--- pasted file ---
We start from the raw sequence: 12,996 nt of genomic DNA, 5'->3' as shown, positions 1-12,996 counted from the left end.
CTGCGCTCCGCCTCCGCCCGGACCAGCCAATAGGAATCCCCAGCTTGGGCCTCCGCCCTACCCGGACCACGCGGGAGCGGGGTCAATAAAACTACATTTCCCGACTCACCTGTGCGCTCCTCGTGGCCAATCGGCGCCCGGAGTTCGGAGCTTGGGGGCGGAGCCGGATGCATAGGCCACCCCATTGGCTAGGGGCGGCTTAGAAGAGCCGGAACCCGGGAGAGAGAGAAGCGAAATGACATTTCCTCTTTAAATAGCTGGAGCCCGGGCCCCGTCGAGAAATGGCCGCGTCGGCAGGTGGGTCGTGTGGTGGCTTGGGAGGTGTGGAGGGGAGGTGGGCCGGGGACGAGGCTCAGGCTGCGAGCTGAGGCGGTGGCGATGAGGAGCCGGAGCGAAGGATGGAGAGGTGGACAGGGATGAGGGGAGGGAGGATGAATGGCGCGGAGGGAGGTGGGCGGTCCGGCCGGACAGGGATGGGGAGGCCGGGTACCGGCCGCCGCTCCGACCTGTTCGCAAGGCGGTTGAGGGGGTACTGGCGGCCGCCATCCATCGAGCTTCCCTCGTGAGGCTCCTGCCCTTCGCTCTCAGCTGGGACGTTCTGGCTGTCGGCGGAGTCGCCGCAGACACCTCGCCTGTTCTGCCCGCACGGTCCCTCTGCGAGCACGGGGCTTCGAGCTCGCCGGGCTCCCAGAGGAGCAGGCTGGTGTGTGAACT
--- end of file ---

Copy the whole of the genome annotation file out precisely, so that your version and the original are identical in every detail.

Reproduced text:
We start from the raw sequence: 12,996 nt of genomic DNA, 5'->3' as shown, positions 1-12,996 counted from the left end.
CTGCGCTCCGCCTCCGCCCGGACCAGCCAATAGGAATCCCCAGCTTGGGCCTCCGCCCTACCCGGACCACGCGGGAGCGGGGTCAATAAAACTACATTTCCCGACTCACCTGTGCGCTCCTCGTGGCCAATCGGCGCCCGGAGTTCGGAGCTTGGGGGCGGAGCCGGATGCATAGGCCACCCCATTGGCTAGGGGCGGCTTAGAAGAGCCGGAACCCGGGAGAGAGAGAAGCGAAATGACATTTCCTCTTTAAATAGCTGGAGCCCGGGCCCCGTCGAGAAATGGCCGCGTCGGCAGGTGGGTCGTGTGGTGGCTTGGGAGGTGTGGAGGGGAGGTGGGCCGGGGACGAGGCTCAGGCTGCGAGCTGAGGCGGTGGCGATGAGGAGCCGGAGCGAAGGATGGAGAGGTGGACAGGGATGAGGGGAGGGAGGATGAATGGCGCGGAGGGAGGTGGGCGGTCCGGCCGGACAGGGATGGGGAGGCCGGGTACCGGCCGCCGCTCCGACCTGTTCGCAAGGCGGTTGAGGGGGTACTGGCGGCCGCCATCCATCGAGCTTCCCTCGTGAGGCTCCTGCCCTTCGCTCTCAGCTGGGACGTTCTGGCTGTCGGCGGAGTCGCCGCAGACACCTCGCCTGTTCTGCCCGCACGGTCCCTCTGCGAGCACGGGGCTTCGAGCTCGCCGGGCTCCCAGAGGAGCAGGCTGGTGTGTGAACT